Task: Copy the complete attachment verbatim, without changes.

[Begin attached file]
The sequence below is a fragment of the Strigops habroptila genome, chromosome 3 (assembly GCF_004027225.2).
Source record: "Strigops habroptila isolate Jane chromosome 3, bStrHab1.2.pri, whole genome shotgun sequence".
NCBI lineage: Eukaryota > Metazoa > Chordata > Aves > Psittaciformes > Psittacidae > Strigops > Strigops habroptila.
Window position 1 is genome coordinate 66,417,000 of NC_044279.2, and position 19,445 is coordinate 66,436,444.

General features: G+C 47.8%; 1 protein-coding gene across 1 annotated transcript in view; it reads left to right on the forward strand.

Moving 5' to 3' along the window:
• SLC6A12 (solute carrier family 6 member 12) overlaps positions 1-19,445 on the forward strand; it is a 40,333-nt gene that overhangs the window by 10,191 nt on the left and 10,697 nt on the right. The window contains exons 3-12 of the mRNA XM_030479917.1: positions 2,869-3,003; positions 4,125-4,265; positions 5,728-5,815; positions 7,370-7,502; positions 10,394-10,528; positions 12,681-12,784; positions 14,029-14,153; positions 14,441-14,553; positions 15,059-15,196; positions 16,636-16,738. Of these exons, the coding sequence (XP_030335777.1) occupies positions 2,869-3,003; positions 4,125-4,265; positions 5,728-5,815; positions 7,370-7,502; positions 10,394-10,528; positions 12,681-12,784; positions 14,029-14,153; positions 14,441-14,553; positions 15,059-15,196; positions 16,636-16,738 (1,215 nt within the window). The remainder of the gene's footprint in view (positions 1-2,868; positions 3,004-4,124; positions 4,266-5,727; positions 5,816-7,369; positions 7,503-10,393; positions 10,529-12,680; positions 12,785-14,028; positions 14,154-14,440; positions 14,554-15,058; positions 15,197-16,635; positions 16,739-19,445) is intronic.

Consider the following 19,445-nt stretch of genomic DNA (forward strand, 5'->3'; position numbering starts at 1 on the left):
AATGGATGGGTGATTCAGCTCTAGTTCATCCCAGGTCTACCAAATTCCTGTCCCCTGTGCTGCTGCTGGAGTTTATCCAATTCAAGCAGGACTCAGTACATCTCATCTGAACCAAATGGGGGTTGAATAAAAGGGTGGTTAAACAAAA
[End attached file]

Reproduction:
The sequence below is a fragment of the Strigops habroptila genome, chromosome 3 (assembly GCF_004027225.2).
Source record: "Strigops habroptila isolate Jane chromosome 3, bStrHab1.2.pri, whole genome shotgun sequence".
NCBI lineage: Eukaryota > Metazoa > Chordata > Aves > Psittaciformes > Psittacidae > Strigops > Strigops habroptila.
Window position 1 is genome coordinate 66,417,000 of NC_044279.2, and position 19,445 is coordinate 66,436,444.

General features: G+C 47.8%; 1 protein-coding gene across 1 annotated transcript in view; it reads left to right on the forward strand.

Moving 5' to 3' along the window:
• SLC6A12 (solute carrier family 6 member 12) overlaps positions 1-19,445 on the forward strand; it is a 40,333-nt gene that overhangs the window by 10,191 nt on the left and 10,697 nt on the right. The window contains exons 3-12 of the mRNA XM_030479917.1: positions 2,869-3,003; positions 4,125-4,265; positions 5,728-5,815; positions 7,370-7,502; positions 10,394-10,528; positions 12,681-12,784; positions 14,029-14,153; positions 14,441-14,553; positions 15,059-15,196; positions 16,636-16,738. Of these exons, the coding sequence (XP_030335777.1) occupies positions 2,869-3,003; positions 4,125-4,265; positions 5,728-5,815; positions 7,370-7,502; positions 10,394-10,528; positions 12,681-12,784; positions 14,029-14,153; positions 14,441-14,553; positions 15,059-15,196; positions 16,636-16,738 (1,215 nt within the window). The remainder of the gene's footprint in view (positions 1-2,868; positions 3,004-4,124; positions 4,266-5,727; positions 5,816-7,369; positions 7,503-10,393; positions 10,529-12,680; positions 12,785-14,028; positions 14,154-14,440; positions 14,554-15,058; positions 15,197-16,635; positions 16,739-19,445) is intronic.

Consider the following 19,445-nt stretch of genomic DNA (forward strand, 5'->3'; position numbering starts at 1 on the left):
AATGGATGGGTGATTCAGCTCTAGTTCATCCCAGGTCTACCAAATTCCTGTCCCCTGTGCTGCTGCTGGAGTTTATCCAATTCAAGCAGGACTCAGTACATCTCATCTGAACCAAATGGGGGTTGAATAAAAGGGTGGTTAAACAAAA